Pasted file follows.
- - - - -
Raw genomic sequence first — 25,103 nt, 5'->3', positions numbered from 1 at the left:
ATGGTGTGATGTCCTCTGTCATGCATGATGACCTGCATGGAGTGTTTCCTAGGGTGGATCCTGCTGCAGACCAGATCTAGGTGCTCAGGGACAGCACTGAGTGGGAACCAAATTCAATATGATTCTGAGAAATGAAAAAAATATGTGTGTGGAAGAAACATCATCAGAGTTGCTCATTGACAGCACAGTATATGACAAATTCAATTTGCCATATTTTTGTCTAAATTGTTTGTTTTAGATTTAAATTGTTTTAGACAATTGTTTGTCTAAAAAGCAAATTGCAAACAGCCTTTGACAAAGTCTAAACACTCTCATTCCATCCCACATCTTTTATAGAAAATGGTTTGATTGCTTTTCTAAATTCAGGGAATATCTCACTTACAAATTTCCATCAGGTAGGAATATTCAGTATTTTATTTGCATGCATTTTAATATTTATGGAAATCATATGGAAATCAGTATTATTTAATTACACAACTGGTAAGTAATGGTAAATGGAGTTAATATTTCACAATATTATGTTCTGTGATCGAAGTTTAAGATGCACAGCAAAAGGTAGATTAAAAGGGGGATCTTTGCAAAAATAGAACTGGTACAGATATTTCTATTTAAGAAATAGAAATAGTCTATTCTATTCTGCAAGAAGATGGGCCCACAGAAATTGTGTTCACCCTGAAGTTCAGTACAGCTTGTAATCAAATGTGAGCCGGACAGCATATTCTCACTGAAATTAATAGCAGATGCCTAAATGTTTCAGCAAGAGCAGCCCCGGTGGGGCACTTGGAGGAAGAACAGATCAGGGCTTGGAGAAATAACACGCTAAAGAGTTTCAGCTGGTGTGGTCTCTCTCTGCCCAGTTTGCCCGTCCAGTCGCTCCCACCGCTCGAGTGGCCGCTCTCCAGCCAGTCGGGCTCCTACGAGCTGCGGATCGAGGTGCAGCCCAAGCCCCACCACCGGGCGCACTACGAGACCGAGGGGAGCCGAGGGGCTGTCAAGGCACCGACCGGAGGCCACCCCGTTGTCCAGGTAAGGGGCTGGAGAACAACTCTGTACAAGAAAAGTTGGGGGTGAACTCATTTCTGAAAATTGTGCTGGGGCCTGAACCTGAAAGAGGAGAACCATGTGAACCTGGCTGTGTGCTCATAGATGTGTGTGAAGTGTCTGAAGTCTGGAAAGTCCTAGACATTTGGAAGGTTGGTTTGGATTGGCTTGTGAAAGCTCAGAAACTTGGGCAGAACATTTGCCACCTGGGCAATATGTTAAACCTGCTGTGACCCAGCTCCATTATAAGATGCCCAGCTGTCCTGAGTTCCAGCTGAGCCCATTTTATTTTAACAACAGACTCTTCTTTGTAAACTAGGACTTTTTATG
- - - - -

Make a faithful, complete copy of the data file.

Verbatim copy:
Raw genomic sequence first — 25,103 nt, 5'->3', positions numbered from 1 at the left:
ATGGTGTGATGTCCTCTGTCATGCATGATGACCTGCATGGAGTGTTTCCTAGGGTGGATCCTGCTGCAGACCAGATCTAGGTGCTCAGGGACAGCACTGAGTGGGAACCAAATTCAATATGATTCTGAGAAATGAAAAAAATATGTGTGTGGAAGAAACATCATCAGAGTTGCTCATTGACAGCACAGTATATGACAAATTCAATTTGCCATATTTTTGTCTAAATTGTTTGTTTTAGATTTAAATTGTTTTAGACAATTGTTTGTCTAAAAAGCAAATTGCAAACAGCCTTTGACAAAGTCTAAACACTCTCATTCCATCCCACATCTTTTATAGAAAATGGTTTGATTGCTTTTCTAAATTCAGGGAATATCTCACTTACAAATTTCCATCAGGTAGGAATATTCAGTATTTTATTTGCATGCATTTTAATATTTATGGAAATCATATGGAAATCAGTATTATTTAATTACACAACTGGTAAGTAATGGTAAATGGAGTTAATATTTCACAATATTATGTTCTGTGATCGAAGTTTAAGATGCACAGCAAAAGGTAGATTAAAAGGGGGATCTTTGCAAAAATAGAACTGGTACAGATATTTCTATTTAAGAAATAGAAATAGTCTATTCTATTCTGCAAGAAGATGGGCCCACAGAAATTGTGTTCACCCTGAAGTTCAGTACAGCTTGTAATCAAATGTGAGCCGGACAGCATATTCTCACTGAAATTAATAGCAGATGCCTAAATGTTTCAGCAAGAGCAGCCCCGGTGGGGCACTTGGAGGAAGAACAGATCAGGGCTTGGAGAAATAACACGCTAAAGAGTTTCAGCTGGTGTGGTCTCTCTCTGCCCAGTTTGCCCGTCCAGTCGCTCCCACCGCTCGAGTGGCCGCTCTCCAGCCAGTCGGGCTCCTACGAGCTGCGGATCGAGGTGCAGCCCAAGCCCCACCACCGGGCGCACTACGAGACCGAGGGGAGCCGAGGGGCTGTCAAGGCACCGACCGGAGGCCACCCCGTTGTCCAGGTAAGGGGCTGGAGAACAACTCTGTACAAGAAAAGTTGGGGGTGAACTCATTTCTGAAAATTGTGCTGGGGCCTGAACCTGAAAGAGGAGAACCATGTGAACCTGGCTGTGTGCTCATAGATGTGTGTGAAGTGTCTGAAGTCTGGAAAGTCCTAGACATTTGGAAGGTTGGTTTGGATTGGCTTGTGAAAGCTCAGAAACTTGGGCAGAACATTTGCCACCTGGGCAATATGTTAAACCTGCTGTGACCCAGCTCCATTATAAGATGCCCAGCTGTCCTGAGTTCCAGCTGAGCCCATTTTATTTTAACAACAGACTCTTCTTTGTAAACTAGGACTTTTTATG